Low oil prices have producers around the world ruthlessly cutting costs and in some cases output. The price of crude has fallen more than 50 percent since last June, and the American benchmark price is even cheaper than the rest of the world’s. The FT reports:
The spread between West Texas Intermediate and internationally traded Brent has widened sharply since January, and was about $9 on Friday, representing a discount of about 16 per cent for US crude.
At these prices, every dollar is important for American shale producers struggling to find a way to turn a profit in this bear market. That’s why many producers are calling for an end to the U.S. ban on crude exports—a vestige of the 1970s oil shocks—that contribute to the WTI discount. The FT continues:
Ryan Lance, chief executive of ConocoPhillips, the largest US exploration and production company, told a Senate energy committee hearing last week that the discount for US oil magnified the impact of the fall in crude prices since last summer.“We are at a competitive disadvantage,” he said. “Our overseas competitors . . . are developing around the world at higher price than we’re getting for the product that is of similar quality.”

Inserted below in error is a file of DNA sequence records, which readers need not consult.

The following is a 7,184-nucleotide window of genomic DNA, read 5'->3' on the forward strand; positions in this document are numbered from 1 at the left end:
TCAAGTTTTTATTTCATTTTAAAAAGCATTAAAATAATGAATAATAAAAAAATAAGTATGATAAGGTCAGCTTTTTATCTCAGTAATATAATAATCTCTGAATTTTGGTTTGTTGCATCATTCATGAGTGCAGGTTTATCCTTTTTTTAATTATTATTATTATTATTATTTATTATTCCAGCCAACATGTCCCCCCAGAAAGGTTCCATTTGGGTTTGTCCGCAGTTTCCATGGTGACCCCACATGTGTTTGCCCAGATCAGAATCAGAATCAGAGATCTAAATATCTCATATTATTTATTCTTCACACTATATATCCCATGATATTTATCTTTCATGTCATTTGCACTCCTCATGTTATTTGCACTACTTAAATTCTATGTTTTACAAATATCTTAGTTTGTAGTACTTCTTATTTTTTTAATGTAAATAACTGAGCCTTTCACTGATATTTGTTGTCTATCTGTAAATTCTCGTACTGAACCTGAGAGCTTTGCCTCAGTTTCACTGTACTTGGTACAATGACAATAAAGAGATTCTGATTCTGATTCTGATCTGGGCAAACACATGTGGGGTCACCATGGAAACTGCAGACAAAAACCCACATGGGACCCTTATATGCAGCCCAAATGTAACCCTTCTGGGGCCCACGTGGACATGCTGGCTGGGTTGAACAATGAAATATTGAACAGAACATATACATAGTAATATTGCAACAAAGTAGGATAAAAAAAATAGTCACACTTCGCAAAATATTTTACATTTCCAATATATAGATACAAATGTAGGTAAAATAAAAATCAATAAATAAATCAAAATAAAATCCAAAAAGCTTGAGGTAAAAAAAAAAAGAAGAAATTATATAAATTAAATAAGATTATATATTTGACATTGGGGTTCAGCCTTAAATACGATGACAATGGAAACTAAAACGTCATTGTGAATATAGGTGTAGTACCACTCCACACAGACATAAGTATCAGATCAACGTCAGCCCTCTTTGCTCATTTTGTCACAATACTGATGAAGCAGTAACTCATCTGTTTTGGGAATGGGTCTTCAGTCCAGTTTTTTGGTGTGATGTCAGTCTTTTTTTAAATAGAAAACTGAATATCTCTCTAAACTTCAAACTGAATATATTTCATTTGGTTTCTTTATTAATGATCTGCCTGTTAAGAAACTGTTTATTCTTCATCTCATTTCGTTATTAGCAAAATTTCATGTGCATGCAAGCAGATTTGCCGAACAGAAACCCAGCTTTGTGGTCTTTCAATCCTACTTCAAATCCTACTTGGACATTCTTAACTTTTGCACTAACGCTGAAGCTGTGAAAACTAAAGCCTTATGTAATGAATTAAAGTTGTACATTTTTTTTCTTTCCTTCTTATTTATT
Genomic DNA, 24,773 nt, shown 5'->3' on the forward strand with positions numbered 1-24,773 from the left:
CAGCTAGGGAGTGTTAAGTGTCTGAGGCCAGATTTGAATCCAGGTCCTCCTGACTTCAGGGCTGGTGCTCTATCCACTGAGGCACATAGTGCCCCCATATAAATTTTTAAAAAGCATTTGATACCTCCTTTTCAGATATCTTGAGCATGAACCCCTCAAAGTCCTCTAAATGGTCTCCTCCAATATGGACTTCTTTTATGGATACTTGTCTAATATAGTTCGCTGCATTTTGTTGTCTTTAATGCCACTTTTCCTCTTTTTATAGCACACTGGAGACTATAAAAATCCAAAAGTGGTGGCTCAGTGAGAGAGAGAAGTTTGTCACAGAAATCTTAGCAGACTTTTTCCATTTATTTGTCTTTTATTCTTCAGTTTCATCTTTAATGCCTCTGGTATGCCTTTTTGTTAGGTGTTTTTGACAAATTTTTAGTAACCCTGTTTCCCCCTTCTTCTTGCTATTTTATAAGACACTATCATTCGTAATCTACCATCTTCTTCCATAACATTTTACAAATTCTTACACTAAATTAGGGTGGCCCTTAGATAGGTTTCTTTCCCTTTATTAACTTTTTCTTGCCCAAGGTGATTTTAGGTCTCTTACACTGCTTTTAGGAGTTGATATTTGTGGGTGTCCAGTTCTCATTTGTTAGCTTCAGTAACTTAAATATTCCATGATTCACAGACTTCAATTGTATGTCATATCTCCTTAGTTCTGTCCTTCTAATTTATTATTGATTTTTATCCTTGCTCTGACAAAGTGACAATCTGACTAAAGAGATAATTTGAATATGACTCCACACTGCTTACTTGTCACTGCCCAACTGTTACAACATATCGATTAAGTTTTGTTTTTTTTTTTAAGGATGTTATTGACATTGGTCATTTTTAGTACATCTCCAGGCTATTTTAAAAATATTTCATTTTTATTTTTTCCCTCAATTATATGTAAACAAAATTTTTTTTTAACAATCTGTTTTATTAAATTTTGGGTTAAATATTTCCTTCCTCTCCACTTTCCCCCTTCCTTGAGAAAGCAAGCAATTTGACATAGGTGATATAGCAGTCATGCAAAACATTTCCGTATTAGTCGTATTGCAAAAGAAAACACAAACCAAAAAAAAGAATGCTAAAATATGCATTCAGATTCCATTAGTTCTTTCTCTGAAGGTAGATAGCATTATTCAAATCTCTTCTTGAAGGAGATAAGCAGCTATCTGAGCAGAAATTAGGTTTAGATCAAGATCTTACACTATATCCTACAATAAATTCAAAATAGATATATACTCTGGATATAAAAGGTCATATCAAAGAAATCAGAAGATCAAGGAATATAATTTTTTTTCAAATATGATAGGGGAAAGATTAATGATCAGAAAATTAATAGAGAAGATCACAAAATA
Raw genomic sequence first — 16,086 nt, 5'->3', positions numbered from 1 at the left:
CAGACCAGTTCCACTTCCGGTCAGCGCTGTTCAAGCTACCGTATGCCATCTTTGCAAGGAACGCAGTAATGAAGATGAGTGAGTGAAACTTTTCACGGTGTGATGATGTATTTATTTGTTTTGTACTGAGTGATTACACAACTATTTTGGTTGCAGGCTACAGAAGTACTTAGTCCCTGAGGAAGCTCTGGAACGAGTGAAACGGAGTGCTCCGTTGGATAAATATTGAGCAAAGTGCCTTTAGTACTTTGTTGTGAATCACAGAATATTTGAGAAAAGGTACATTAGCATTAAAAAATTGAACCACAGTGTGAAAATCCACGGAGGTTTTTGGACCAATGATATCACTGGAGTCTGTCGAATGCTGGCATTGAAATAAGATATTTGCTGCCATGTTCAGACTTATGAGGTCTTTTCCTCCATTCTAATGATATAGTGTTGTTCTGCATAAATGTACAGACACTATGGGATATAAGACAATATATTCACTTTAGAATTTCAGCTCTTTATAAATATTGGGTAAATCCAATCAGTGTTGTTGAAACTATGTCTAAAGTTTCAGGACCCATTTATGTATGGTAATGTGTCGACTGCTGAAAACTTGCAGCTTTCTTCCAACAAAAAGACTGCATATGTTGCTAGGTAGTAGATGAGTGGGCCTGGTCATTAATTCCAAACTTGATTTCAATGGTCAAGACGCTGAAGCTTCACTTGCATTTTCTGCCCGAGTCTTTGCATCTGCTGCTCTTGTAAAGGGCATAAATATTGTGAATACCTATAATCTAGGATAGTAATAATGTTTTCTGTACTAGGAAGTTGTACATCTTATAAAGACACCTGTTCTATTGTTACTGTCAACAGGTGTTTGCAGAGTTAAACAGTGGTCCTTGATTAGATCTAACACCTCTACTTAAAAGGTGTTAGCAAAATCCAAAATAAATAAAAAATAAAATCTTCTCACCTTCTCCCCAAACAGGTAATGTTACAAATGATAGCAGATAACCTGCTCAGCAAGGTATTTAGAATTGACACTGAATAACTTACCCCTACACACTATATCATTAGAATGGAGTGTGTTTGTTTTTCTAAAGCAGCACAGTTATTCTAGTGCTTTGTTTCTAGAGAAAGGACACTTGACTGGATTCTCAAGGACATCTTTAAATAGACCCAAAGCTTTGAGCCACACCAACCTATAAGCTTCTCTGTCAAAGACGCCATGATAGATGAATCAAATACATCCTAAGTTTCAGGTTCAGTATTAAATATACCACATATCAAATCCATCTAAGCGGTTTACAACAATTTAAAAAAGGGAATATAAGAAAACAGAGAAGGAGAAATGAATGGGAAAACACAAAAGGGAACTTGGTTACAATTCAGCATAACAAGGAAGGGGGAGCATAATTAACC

That ban on crude exports explains in part why crude oil storage in Cushing, Oklahoma reached an all-time high earlier this month. At the most basic level, oil prices have dropped because supply has outstripped demand, and here in the United States that’s especially true.Ending the crude export ban is no small task, and it comes with a host of other questions besides its effect on shale producers. That said, it’s worth noting that our frackers are feeling the price plunge a bit keener than their counterparts abroad.